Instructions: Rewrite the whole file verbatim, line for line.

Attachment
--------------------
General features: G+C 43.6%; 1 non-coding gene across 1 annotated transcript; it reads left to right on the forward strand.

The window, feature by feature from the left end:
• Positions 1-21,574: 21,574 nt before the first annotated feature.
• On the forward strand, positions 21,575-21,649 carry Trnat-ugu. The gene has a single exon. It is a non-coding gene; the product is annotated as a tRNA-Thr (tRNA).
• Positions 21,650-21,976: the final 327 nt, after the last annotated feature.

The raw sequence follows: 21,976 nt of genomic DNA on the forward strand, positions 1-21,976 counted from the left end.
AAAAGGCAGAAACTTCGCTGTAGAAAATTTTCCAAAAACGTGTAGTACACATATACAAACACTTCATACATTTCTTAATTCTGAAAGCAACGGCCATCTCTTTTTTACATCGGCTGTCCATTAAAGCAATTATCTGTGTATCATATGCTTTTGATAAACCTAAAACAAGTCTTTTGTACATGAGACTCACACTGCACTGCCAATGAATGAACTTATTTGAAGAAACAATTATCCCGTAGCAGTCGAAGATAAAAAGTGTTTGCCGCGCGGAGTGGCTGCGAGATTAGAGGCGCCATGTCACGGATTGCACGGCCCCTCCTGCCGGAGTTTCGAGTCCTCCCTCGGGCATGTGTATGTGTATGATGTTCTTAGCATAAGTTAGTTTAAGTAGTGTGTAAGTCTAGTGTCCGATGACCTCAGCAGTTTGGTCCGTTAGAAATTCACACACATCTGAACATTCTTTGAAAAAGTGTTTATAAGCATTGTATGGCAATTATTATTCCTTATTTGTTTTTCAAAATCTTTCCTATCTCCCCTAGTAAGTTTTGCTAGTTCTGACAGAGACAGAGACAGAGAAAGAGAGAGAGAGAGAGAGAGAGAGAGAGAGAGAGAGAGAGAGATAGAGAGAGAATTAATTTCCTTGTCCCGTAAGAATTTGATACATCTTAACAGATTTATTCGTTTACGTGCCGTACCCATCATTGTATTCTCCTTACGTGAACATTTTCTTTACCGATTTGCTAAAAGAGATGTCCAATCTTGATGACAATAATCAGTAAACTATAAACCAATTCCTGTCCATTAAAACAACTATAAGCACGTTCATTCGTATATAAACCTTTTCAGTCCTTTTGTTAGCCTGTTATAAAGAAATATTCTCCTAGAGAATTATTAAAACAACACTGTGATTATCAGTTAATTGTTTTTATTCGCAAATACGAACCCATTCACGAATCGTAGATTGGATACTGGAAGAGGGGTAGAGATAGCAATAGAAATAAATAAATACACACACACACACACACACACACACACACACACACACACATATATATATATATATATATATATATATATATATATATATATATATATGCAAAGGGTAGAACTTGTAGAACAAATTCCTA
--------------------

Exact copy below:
General features: G+C 43.6%; 1 non-coding gene across 1 annotated transcript; it reads left to right on the forward strand.

The window, feature by feature from the left end:
• Positions 1-21,574: 21,574 nt before the first annotated feature.
• On the forward strand, positions 21,575-21,649 carry Trnat-ugu. The gene has a single exon. It is a non-coding gene; the product is annotated as a tRNA-Thr (tRNA).
• Positions 21,650-21,976: the final 327 nt, after the last annotated feature.

The raw sequence follows: 21,976 nt of genomic DNA on the forward strand, positions 1-21,976 counted from the left end.
AAAAGGCAGAAACTTCGCTGTAGAAAATTTTCCAAAAACGTGTAGTACACATATACAAACACTTCATACATTTCTTAATTCTGAAAGCAACGGCCATCTCTTTTTTACATCGGCTGTCCATTAAAGCAATTATCTGTGTATCATATGCTTTTGATAAACCTAAAACAAGTCTTTTGTACATGAGACTCACACTGCACTGCCAATGAATGAACTTATTTGAAGAAACAATTATCCCGTAGCAGTCGAAGATAAAAAGTGTTTGCCGCGCGGAGTGGCTGCGAGATTAGAGGCGCCATGTCACGGATTGCACGGCCCCTCCTGCCGGAGTTTCGAGTCCTCCCTCGGGCATGTGTATGTGTATGATGTTCTTAGCATAAGTTAGTTTAAGTAGTGTGTAAGTCTAGTGTCCGATGACCTCAGCAGTTTGGTCCGTTAGAAATTCACACACATCTGAACATTCTTTGAAAAAGTGTTTATAAGCATTGTATGGCAATTATTATTCCTTATTTGTTTTTCAAAATCTTTCCTATCTCCCCTAGTAAGTTTTGCTAGTTCTGACAGAGACAGAGACAGAGAAAGAGAGAGAGAGAGAGAGAGAGAGAGAGAGAGAGAGAGAGAGATAGAGAGAGAATTAATTTCCTTGTCCCGTAAGAATTTGATACATCTTAACAGATTTATTCGTTTACGTGCCGTACCCATCATTGTATTCTCCTTACGTGAACATTTTCTTTACCGATTTGCTAAAAGAGATGTCCAATCTTGATGACAATAATCAGTAAACTATAAACCAATTCCTGTCCATTAAAACAACTATAAGCACGTTCATTCGTATATAAACCTTTTCAGTCCTTTTGTTAGCCTGTTATAAAGAAATATTCTCCTAGAGAATTATTAAAACAACACTGTGATTATCAGTTAATTGTTTTTATTCGCAAATACGAACCCATTCACGAATCGTAGATTGGATACTGGAAGAGGGGTAGAGATAGCAATAGAAATAAATAAATACACACACACACACACACACACACACACACACACACACACATATATATATATATATATATATATATATATATATATATATATATATATGCAAAGGGTAGAACTTGTAGAACAAATTCCTA